14. No Guts. No Glory
You guessed it. Halibut also love fish guts. Before you head out on your boat, make a quick pit stop at the local cleaning stations. Fill up on guts and carcasses. Tie that on with a herring an you’re in business.
I caught my first halibut with a small octopus. Swing by you local grocery store and check out the seafood section. Often times they’ll have a seafood mix which includes octopus, squid, clams, etc. which all make excellent halibut bait.
If it’s legal where you’re halibut fishing, tie a chum bag to a line, weight it down and send it on down to the halibut. Much like carp fishing, the scent will drive the halibut nuts and draw them in from all around.
Other Halibut Fishing Tips, Tricks And Techniques
17. Use a 50lb
monofilament line as a leader
The rigidity of the thick mono line will keep the bait away from the sinker.
The award winning 50 lb
KastKing mono line is formulated to be one of the most durable and abrasion resistant mono leader materials that you can get your hands on today.
18. Don’t Set Circle Hooks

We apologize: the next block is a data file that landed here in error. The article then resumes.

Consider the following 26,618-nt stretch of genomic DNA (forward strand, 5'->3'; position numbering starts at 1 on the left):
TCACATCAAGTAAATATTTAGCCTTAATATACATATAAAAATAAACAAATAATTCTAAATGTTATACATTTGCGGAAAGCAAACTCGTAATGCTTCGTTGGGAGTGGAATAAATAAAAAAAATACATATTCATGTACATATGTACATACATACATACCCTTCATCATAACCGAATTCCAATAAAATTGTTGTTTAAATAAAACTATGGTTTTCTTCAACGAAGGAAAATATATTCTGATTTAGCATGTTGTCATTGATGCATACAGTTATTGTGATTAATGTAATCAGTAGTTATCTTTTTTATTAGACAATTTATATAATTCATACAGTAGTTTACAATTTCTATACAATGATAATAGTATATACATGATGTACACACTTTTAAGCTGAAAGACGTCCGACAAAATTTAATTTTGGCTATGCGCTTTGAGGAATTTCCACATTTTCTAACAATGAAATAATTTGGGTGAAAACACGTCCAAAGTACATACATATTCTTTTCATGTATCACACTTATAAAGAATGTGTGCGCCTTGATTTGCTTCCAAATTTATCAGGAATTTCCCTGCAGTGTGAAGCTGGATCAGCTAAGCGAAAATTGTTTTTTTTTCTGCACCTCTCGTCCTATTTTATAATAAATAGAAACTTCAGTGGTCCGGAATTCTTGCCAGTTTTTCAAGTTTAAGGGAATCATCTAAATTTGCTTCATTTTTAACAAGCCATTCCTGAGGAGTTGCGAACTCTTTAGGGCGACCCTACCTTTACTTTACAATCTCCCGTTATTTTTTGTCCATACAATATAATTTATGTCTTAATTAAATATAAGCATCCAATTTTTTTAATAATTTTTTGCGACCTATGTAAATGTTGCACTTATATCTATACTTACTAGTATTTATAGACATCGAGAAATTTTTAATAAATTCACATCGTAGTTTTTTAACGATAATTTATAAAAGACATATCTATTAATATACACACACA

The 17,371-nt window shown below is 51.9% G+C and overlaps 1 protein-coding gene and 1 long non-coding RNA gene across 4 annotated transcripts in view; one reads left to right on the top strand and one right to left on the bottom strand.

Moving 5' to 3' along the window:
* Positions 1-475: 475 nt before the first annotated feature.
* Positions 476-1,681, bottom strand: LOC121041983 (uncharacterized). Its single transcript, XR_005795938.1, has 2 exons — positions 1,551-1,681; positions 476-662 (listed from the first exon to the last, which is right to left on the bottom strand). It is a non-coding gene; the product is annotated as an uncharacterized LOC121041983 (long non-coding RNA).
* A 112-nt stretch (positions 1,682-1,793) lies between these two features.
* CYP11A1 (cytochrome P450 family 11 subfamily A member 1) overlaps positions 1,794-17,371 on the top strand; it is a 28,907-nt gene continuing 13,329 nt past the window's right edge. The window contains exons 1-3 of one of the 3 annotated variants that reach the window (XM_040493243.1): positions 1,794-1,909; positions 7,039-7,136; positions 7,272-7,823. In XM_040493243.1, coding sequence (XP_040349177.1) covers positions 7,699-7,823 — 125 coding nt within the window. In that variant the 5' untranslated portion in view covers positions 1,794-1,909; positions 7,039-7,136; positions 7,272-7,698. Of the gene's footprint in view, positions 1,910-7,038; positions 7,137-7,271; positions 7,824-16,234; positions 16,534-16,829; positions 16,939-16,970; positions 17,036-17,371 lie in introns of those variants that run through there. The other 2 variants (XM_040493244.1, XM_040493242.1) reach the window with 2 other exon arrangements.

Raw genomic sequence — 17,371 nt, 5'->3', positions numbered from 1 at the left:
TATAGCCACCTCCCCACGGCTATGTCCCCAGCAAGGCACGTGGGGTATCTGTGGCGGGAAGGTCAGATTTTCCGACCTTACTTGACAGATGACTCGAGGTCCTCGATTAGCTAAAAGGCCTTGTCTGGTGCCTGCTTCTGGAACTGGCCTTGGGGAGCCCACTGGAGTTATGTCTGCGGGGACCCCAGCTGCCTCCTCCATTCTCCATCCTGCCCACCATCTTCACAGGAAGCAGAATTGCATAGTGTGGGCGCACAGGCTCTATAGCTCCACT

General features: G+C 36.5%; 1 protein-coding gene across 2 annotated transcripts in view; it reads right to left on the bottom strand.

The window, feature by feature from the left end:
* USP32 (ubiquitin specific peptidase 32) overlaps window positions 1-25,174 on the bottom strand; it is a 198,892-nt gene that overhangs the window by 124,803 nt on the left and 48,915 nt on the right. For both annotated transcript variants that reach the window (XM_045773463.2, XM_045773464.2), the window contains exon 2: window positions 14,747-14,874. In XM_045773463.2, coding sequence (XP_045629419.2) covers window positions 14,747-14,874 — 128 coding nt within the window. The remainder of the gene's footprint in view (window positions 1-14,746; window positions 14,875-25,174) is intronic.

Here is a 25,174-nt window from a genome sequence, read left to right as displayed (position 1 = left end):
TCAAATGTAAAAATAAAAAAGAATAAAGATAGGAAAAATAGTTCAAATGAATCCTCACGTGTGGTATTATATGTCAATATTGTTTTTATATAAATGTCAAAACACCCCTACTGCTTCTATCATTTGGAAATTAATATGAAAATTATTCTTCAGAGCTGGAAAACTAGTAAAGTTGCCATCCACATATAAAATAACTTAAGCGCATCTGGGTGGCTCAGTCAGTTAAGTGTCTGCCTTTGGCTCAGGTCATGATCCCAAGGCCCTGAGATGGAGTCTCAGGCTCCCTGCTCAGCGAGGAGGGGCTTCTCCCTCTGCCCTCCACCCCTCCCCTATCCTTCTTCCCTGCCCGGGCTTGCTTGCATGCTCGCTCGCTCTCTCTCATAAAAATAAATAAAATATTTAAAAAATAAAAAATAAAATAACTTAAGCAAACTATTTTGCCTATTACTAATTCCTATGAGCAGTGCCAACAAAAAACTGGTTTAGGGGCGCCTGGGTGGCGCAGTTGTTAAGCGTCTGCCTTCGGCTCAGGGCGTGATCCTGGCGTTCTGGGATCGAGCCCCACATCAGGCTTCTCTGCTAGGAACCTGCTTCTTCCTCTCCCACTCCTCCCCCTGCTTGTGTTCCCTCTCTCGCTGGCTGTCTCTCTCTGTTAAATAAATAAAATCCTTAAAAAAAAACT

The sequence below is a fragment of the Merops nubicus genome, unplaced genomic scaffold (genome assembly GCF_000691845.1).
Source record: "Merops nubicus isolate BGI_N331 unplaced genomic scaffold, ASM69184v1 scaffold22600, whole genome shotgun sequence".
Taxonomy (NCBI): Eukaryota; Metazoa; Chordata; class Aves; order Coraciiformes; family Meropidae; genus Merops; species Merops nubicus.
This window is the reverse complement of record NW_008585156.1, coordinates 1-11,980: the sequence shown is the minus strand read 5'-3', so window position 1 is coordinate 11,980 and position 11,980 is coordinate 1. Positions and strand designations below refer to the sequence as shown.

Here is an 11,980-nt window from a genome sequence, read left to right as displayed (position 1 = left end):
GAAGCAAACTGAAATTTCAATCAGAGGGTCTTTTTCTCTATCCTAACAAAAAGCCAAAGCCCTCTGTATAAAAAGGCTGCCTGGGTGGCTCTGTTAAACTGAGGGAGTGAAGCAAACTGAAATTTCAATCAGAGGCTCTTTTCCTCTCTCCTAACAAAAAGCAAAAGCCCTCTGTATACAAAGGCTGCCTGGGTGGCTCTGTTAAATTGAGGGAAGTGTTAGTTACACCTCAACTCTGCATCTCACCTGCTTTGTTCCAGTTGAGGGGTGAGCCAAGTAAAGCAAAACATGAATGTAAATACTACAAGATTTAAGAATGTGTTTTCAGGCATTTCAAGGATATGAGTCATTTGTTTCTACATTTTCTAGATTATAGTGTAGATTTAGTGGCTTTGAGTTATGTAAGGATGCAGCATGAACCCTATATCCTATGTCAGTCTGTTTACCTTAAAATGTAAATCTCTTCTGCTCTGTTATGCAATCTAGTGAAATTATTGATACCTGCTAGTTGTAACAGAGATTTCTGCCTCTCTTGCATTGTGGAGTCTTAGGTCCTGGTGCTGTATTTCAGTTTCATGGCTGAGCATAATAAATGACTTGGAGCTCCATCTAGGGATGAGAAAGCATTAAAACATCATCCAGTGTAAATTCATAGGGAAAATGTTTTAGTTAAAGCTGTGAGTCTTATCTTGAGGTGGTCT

If you take my advice and use a circle hook to fish for halibut, resist the tempation of setting the hook. Circle hooks will set themselves. Let the halibut swim away with the bait and it’ll set itself.
19. Change Locations To Find Barn Door Halibut
Only bringing small halibut, or ‘chickens’ up to the boat? Try moving to another location. Believe it or not, but halibut feed on young, small halibut. This means that they’ll typically swim away from the larger “barn door” halibut.
20. Keep The Halibut’s Head Under Water
When you finally get the halibut up to the boat, keep the fish’s head under the surface of the water. Halibut will stay much more calm when under the water as opposed to having their head in the air. Use this moment of relative calmness to gaff the halibut.
21. Gaff Vs Harpoon
Use a hook style gaff for smaller halibut under 50 pounds. For the larger halibut, use a harpoon to grab the fish.
22. Use Fresh Bait
Use fresh bait as much as possible. If you have to use frozen herring, or other frozen bait for halibut fishing, try soaking the bait in a salt water brine all night. This will help stiffen up the bait. Then use smelly jelly on the bait when fishing.
23. Release Halibut If You Want
Want to release the halibut you caught. If regulations permit it, then feel free. Halibut don’t have a swim bladder, so being brought up from the depths to the surface doesn’t have the negative affect it has on fish with swim bladders. Survival rates of released halibut are as high as 95%!
Do you have any other halibut fishing tips you want to share with us. If you do, please leave a comment, because all of us fishermen appreciate anything that puts hali’s in the boat! Because that means halibut is going in the freezer!